Summoning visitors has now also been expanded to allow you to summon 2 visitors at once. This could only mean that Nioh 2 is that difficult that you will need to have to call 2 friends or strangers to help you defeat bosses. Other than summoning visitors, you can also get the aid of AI players as well. Where Nioh 1 had revenants, Nioh 2 now has Benevolent graves. Benevolent graves are helpful AI that will help you in your quest for a certain amount of time. Once they have filled up their amrita gauge, they will disappear and leave behind a Righteous Jasper. Benevolent graves require a certain number of Ochoko cups which is also used for summoning visitors.

A Righteous Jasper is a new item introduced in Nioh 2 where you can leave a benevolent grave of your character. You will have to be mindful of where you put your benevolent grave though as it will copy your current level and equipment. So if you want other players to use your character, it might as well put them where players can need them the most. You will want people to use your character as leaving behind a benevolent grave nets you rewards like amrita and items if it completes its mission with other players.

There are 9 different weapons in total in the game which includes the sword, the dual hatchets, the switchglaive, the tonfa, the odachi which is a large samurai sword, dual swords, spear, axe, and lastly the kusarigama which is a unique weapon that has a hook and a ball on each end of a chain.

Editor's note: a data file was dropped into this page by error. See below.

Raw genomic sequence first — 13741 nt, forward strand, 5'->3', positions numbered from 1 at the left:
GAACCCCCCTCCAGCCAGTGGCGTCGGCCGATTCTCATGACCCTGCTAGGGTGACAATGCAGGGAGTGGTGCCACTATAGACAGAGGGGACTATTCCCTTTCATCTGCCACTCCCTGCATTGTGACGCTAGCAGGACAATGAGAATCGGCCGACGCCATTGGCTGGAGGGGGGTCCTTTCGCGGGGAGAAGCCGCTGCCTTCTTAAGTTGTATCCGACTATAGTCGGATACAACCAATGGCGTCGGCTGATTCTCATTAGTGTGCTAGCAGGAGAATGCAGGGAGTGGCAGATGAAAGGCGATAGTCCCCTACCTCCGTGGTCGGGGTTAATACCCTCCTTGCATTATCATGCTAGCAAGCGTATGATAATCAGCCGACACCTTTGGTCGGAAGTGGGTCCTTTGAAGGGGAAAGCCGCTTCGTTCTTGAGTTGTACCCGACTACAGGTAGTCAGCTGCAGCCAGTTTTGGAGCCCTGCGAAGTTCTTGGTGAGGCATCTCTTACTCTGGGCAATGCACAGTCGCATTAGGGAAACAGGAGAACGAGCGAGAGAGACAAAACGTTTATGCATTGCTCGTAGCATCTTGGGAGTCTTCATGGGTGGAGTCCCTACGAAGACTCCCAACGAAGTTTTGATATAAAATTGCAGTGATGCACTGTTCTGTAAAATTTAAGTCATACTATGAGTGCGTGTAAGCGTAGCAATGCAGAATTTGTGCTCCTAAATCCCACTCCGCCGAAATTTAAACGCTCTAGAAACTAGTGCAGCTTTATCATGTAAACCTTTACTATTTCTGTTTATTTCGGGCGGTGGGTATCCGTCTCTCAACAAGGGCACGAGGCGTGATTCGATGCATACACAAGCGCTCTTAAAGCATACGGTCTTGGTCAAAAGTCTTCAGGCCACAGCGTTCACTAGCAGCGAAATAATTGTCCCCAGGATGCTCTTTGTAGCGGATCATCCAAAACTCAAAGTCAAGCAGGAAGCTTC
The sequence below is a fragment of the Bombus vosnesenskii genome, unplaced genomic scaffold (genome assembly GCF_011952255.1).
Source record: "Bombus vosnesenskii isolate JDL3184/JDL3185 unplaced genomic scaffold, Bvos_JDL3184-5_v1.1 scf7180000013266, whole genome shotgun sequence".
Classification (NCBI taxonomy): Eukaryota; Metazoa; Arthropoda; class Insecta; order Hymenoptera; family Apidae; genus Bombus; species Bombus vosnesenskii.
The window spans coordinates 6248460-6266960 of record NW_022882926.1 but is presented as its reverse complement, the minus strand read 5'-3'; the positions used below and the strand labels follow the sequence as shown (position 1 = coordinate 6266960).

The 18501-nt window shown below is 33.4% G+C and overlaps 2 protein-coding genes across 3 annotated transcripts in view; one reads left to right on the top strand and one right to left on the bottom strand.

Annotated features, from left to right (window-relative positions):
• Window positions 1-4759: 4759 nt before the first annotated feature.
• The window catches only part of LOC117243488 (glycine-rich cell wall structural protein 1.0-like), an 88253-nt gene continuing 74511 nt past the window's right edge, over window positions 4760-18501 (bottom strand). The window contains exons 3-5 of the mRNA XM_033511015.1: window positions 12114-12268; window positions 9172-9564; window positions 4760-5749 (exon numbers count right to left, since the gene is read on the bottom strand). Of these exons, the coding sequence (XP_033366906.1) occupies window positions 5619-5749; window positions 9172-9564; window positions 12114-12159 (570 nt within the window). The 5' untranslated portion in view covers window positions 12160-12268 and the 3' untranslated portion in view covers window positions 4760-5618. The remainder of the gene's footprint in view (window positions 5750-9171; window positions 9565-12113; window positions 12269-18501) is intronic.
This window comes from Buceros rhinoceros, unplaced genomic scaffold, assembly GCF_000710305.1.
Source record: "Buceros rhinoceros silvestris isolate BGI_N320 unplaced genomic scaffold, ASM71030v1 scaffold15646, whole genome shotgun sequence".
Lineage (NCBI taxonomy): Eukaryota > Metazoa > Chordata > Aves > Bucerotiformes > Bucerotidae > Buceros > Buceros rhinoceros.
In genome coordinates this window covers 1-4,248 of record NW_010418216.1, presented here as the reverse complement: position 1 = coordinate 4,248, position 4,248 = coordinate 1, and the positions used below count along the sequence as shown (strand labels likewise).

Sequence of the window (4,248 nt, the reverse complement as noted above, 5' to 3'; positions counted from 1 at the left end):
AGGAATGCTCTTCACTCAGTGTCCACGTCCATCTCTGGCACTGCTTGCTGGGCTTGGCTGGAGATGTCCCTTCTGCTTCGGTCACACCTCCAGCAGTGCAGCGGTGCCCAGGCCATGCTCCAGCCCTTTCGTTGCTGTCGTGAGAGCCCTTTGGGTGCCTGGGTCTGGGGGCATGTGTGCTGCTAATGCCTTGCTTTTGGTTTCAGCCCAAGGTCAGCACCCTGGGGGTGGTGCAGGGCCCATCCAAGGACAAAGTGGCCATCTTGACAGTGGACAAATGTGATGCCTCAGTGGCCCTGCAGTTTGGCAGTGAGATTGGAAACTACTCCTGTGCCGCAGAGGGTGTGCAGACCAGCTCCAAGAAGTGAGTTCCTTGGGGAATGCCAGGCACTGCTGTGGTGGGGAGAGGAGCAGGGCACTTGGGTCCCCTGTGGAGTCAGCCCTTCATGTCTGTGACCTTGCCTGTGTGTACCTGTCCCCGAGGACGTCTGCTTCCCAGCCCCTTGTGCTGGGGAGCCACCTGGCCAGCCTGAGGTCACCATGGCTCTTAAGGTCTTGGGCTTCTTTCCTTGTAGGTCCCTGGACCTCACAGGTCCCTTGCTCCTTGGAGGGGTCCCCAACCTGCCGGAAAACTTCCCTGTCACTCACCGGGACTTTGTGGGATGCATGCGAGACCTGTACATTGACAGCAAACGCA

With all these many different styles and combinations, you won’t run out of combos and skills to learn. Whether you’d like to be aggressive or stealthy, there’s always a weapon that will suit you best. Most of the skills can be unlocked from the start but some are gated by missions that you need to complete before you can activate a certain ability or skill. The best thing about the skill tree this time around is that you will unlock skill points for a specific weapon or discipline based on how often you used that weapon or skill. So if you keep using the samurai sword all the time, you will only get skill points towards that skill tree. Don’t worry though if you ever messed up a skill tree you can just go to the dojo and reset them, you can even opt to reset just a single skill tree instead of using a book of reincarnation that will end up resetting even your level.

This is just a few of what Nioh 2 has to offer but there surely is a lot to do and explore. I can go on and on and tell you all about the cool new features and what came back but it would be more enjoyable if you play it yourself.

My only gripe about the game is that they could sure use to improve the AI characters that you can summon so that they can actually help you out in fights rather than dying in the first minute they encounter an enemy. I would have hoped the AI characters know how to drink an elixir to heal themselves but it seems like they left that part out so that people won’t abuse it maybe. Otherwise, this game is perfect.

If you’ve been looking to quench your thirst for a game that is challenging and would be fun to play with your friends this Nioh 2 is surely there to help you out. Overall, I believe that Nioh 2 has satisfied my thirst for git gud adventures and it’s definitely a game worth playing.

Nioh 2 – Review
Score Definition
Almost perfect if not for the nitty-gritty. If it’s quite there but not enough to push the boundaries, it’s still an awesome game.
Very challenging gameplay
More visitors!
Kodama cuteness!
AI doesn't even know how to drink elixirs